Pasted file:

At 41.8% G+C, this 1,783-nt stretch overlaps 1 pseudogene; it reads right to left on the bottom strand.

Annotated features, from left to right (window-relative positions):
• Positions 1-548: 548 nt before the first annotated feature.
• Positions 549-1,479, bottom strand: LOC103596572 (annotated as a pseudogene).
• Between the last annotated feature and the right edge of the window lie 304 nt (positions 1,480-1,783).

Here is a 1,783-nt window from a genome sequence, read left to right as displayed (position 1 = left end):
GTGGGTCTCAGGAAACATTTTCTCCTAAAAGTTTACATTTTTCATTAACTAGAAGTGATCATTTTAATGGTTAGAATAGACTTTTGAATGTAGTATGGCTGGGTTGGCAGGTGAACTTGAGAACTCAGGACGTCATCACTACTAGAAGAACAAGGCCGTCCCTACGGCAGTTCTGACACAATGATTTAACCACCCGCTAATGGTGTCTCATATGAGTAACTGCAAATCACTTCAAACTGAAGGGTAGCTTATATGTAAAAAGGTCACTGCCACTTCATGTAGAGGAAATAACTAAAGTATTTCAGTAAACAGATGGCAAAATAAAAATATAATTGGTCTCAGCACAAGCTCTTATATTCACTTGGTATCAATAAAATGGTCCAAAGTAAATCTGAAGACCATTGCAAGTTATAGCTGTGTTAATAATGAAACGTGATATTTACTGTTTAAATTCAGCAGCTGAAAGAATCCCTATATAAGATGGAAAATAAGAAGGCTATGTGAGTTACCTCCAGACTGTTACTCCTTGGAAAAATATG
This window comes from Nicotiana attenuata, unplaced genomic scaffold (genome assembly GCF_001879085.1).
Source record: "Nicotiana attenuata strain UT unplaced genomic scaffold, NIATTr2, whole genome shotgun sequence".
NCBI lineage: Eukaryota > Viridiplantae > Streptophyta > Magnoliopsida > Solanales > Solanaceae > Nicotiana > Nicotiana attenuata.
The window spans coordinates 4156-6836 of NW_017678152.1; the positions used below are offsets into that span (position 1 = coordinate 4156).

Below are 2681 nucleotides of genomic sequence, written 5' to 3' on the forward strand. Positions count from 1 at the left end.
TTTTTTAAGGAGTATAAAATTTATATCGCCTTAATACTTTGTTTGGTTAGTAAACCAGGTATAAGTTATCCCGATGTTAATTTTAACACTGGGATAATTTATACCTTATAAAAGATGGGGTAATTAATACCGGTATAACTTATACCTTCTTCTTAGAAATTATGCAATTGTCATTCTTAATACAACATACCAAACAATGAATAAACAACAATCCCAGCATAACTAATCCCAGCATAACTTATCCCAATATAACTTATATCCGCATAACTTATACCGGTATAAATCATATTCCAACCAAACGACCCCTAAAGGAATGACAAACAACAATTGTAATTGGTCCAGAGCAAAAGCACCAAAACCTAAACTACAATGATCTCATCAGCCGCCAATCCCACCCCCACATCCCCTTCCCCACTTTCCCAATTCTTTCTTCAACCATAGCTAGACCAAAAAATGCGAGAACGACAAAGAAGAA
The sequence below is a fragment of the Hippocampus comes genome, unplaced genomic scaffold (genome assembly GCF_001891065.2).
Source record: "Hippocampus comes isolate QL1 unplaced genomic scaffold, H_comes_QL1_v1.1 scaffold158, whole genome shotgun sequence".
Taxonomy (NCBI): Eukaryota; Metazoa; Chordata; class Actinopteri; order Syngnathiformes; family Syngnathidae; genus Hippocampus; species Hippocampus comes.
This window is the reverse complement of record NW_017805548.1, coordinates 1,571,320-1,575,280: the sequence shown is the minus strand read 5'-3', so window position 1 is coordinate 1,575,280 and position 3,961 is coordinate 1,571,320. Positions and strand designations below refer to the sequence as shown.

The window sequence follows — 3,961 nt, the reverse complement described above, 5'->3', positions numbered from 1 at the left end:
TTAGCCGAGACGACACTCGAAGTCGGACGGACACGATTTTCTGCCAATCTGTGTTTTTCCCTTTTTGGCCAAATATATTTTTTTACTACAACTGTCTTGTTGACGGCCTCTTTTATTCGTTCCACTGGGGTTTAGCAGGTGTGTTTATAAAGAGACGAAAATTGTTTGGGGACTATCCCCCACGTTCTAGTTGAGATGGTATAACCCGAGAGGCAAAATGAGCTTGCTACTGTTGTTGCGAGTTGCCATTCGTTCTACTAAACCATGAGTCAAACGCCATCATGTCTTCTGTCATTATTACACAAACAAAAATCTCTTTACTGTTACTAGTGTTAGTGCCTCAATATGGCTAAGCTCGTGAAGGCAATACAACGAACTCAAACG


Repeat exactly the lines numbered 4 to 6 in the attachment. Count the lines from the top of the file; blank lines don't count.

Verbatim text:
• Positions 549-1,479, bottom strand: LOC103596572 (annotated as a pseudogene).
• Between the last annotated feature and the right edge of the window lie 304 nt (positions 1,480-1,783).

Here is a 1,783-nt window from a genome sequence, read left to right as displayed (position 1 = left end):